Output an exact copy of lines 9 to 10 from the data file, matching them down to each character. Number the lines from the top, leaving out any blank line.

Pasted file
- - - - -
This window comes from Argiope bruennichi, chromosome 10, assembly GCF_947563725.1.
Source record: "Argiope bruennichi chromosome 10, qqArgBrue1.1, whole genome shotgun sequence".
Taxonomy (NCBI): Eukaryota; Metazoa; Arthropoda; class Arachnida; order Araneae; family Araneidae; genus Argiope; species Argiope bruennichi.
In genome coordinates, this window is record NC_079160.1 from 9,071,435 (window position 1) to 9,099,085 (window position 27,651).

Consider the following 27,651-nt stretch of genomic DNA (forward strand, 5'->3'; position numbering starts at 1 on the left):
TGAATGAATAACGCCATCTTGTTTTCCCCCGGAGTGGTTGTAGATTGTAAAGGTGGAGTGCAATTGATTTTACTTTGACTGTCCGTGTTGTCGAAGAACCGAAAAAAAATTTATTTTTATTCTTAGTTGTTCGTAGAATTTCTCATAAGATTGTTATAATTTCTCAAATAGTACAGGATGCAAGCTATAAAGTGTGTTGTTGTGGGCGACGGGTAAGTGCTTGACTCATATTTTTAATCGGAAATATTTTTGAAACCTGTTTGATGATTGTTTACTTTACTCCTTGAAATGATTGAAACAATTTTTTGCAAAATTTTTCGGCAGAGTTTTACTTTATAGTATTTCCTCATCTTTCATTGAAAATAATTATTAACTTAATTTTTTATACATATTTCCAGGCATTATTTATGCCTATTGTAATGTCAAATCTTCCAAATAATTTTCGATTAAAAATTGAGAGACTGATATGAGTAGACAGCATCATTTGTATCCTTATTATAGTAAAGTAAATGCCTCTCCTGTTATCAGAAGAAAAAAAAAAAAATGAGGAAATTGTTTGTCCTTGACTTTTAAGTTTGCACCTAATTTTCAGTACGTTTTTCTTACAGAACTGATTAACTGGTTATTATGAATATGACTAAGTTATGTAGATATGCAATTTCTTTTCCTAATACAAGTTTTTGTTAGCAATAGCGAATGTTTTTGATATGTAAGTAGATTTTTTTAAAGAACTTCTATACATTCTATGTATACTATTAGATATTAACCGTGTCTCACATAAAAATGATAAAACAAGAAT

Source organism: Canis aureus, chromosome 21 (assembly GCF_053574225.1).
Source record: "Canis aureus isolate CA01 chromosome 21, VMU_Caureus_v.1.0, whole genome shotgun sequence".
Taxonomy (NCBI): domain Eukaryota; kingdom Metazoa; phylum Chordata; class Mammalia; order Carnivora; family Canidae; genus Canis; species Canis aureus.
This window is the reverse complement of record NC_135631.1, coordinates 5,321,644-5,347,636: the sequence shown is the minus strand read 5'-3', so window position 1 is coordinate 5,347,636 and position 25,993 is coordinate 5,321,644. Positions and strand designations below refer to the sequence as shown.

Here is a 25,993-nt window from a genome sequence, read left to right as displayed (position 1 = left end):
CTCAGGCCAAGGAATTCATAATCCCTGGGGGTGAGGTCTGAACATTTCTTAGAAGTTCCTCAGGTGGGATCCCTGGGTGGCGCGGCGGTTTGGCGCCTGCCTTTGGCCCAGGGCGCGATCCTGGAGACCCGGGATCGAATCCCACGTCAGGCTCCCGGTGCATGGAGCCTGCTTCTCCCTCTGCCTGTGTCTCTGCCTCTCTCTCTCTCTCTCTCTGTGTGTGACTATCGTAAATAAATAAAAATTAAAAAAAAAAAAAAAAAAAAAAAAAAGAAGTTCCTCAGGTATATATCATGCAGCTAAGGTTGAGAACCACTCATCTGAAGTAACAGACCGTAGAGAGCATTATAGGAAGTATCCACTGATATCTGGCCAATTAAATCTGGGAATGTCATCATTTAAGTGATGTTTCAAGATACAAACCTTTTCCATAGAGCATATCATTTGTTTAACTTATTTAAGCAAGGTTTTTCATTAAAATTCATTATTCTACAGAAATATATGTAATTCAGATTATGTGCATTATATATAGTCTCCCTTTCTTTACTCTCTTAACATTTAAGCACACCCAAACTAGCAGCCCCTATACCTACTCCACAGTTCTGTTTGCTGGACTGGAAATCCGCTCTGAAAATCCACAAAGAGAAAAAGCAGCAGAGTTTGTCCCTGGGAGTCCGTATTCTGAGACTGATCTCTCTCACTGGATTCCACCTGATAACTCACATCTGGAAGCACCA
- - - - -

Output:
Taxonomy (NCBI): domain Eukaryota; kingdom Metazoa; phylum Chordata; class Mammalia; order Carnivora; family Canidae; genus Canis; species Canis aureus.
This window is the reverse complement of record NC_135631.1, coordinates 5,321,644-5,347,636: the sequence shown is the minus strand read 5'-3', so window position 1 is coordinate 5,347,636 and position 25,993 is coordinate 5,321,644. Positions and strand designations below refer to the sequence as shown.